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The octagon-shaped house on McGill Street in Hawkesbury. Photo: James Morgan

Severance for landmark house and other Hawkesbury council items

A landmark property in Hawkesbury is about to become smaller and new housing will likely be built around it.

Hawkesbury council is in the process of approving a minor variance that will see the historic octagon-shaped house at 517 McGill Street severed from the rest of the 1.13-acre property.  Developer Habitations Robert Inc. is planning to build 24 duplex townhouse units on the remaining property with two driveway accesses to McGill Street.  A public meeting is to be held on the proposal.  The formal request to council for the housing development is expected sometime in 2020.

The octagon house is currently for sale and listed with a local realtor.

Fire plan

When Hawkesbury council met on February 24, it approved a proposal to develop a new master fire plan for the town.  Pomax Consulting was selected to prepare the plan at a cost of $56,250, which was included in the town’s 2020 budget.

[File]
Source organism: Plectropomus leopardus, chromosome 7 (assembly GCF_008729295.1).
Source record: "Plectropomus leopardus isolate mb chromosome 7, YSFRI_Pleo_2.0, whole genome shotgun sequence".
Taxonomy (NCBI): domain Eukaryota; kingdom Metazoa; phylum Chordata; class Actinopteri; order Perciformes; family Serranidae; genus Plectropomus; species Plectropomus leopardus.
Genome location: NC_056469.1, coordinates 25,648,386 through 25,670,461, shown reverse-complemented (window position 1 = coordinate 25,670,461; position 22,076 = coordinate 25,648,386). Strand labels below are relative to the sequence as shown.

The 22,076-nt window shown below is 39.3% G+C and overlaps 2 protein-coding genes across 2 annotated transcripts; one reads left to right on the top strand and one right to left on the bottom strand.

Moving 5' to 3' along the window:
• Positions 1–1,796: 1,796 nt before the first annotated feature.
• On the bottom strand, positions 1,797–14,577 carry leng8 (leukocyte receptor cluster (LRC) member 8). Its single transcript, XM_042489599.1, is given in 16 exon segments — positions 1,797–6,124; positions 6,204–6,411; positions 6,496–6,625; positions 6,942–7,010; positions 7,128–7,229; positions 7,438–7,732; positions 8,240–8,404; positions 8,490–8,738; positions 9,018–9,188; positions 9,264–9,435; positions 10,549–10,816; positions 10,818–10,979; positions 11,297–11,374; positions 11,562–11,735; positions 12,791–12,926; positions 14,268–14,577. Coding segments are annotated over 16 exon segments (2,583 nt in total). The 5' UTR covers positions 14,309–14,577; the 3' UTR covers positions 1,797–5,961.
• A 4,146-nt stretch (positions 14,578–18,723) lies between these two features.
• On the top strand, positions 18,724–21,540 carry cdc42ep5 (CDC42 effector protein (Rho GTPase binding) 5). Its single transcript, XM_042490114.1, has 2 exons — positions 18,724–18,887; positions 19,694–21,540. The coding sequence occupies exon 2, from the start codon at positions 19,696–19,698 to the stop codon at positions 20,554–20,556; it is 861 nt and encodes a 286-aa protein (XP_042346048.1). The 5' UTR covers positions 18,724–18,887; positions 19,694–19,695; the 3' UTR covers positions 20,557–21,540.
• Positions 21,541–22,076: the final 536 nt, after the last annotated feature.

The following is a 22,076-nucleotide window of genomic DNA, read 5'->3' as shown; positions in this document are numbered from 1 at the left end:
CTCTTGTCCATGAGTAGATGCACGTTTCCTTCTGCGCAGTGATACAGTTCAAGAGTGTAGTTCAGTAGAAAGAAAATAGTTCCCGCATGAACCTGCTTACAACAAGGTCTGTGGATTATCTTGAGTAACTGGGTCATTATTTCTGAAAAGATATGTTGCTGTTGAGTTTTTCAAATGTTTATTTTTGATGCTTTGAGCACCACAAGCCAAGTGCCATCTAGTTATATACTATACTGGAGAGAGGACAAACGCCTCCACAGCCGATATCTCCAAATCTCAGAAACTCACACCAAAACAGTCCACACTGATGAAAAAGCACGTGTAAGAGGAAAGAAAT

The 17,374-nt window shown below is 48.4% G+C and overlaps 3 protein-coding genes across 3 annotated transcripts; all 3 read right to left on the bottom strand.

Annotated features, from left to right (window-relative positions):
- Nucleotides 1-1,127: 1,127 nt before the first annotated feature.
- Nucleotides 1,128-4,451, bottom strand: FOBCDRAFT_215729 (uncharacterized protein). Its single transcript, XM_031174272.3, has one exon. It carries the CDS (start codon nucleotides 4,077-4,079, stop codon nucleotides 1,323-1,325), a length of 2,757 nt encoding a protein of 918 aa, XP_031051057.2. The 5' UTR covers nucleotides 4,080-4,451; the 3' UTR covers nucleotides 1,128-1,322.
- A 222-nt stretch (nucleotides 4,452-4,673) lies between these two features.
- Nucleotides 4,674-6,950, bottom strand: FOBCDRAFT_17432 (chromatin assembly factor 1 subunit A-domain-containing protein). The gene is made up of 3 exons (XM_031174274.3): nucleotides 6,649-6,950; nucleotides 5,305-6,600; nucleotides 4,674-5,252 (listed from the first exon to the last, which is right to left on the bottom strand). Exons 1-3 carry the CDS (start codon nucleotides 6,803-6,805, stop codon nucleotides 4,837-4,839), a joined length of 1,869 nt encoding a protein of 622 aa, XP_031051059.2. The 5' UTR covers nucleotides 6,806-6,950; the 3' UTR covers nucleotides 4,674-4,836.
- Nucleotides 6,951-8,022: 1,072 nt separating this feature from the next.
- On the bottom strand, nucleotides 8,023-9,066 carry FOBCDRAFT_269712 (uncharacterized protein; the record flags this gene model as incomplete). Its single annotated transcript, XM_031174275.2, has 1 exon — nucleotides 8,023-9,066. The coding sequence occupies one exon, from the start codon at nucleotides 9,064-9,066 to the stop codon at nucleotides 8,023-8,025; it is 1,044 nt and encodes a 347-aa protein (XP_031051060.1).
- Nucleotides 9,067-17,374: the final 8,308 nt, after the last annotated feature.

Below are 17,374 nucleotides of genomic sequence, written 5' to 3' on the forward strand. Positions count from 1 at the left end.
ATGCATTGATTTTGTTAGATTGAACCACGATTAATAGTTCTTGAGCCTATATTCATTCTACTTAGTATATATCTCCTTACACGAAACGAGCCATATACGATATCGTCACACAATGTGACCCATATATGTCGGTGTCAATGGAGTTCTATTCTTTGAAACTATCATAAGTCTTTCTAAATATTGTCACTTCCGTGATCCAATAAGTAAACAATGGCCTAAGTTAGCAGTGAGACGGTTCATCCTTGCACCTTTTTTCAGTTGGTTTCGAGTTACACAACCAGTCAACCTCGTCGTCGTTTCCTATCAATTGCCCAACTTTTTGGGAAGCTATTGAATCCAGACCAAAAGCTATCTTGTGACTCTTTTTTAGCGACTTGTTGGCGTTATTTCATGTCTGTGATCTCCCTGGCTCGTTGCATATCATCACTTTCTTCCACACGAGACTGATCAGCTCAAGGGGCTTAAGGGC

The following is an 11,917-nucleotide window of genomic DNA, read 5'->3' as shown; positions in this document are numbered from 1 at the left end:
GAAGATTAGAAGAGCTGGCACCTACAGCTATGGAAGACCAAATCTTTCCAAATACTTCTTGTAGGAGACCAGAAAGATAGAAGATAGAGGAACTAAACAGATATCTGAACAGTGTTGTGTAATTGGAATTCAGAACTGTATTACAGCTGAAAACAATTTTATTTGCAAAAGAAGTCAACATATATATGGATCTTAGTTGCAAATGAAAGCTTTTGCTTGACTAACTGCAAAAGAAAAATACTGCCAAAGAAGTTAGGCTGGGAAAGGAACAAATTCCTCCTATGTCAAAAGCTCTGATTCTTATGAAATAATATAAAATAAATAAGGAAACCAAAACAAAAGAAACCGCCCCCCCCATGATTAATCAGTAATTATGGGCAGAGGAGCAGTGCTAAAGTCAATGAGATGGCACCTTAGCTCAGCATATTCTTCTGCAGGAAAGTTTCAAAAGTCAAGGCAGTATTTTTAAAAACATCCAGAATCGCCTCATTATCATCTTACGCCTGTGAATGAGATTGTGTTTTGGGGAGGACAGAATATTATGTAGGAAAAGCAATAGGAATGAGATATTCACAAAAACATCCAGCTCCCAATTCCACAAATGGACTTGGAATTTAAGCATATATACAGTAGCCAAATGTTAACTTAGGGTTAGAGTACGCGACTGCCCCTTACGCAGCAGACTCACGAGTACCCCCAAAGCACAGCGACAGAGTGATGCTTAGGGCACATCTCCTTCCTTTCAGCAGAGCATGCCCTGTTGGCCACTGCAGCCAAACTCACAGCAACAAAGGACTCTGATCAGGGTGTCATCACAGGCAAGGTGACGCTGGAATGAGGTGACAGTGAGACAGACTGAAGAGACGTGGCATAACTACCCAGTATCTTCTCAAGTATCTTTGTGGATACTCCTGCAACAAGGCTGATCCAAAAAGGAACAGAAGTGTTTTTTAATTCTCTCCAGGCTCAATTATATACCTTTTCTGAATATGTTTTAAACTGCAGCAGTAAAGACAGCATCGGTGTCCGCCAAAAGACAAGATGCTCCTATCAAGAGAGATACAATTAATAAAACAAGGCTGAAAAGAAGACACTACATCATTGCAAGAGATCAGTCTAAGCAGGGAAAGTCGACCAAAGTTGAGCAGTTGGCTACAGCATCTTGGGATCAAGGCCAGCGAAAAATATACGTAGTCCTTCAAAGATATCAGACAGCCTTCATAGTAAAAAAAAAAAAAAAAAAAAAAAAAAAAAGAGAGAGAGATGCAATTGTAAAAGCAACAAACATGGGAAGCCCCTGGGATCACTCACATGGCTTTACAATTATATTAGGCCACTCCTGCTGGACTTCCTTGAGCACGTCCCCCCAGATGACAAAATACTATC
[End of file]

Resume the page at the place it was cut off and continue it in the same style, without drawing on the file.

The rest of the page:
A staff reported stated that most municipalities update their fire department plan every five to 10 years, but Hawkesbury has not updated its plan since 1999.

The new plan is to be completed by September 2020.

Filtration plant projects

The Environment Department is preparing an application for a federal Investing in Canada Infrastructure Program (ICIP) grant to help cover the approximately $5 million cost of installing a new clarifier at the water filtration plant.  According to Superintendent of Environmental Services Martin Perron, the existing equipment was installed in 1954.

Mayor Paula Assaly wanted to know what the town’s financial options will be if it does not get the grant.

Gatien said various options for financing will be considered.  He noted that Champlain Township is responsible for 18 per cent of the cost because the plant purifies water for Vankleek Hill.

“So, essentially we would have to borrow?”  asked Assaly.  Gatien said yes.

Upgrades to chemical equipment at the water filtration plant are already taking place.  That work was included in the 2020 budget at a cost of $319,437.

James Morgan

James Morgan is a freelance contributor. He has worked for several print and broadcast media outlets. James loves the history, natural beauty, and people of eastern Ontario and western Quebec.

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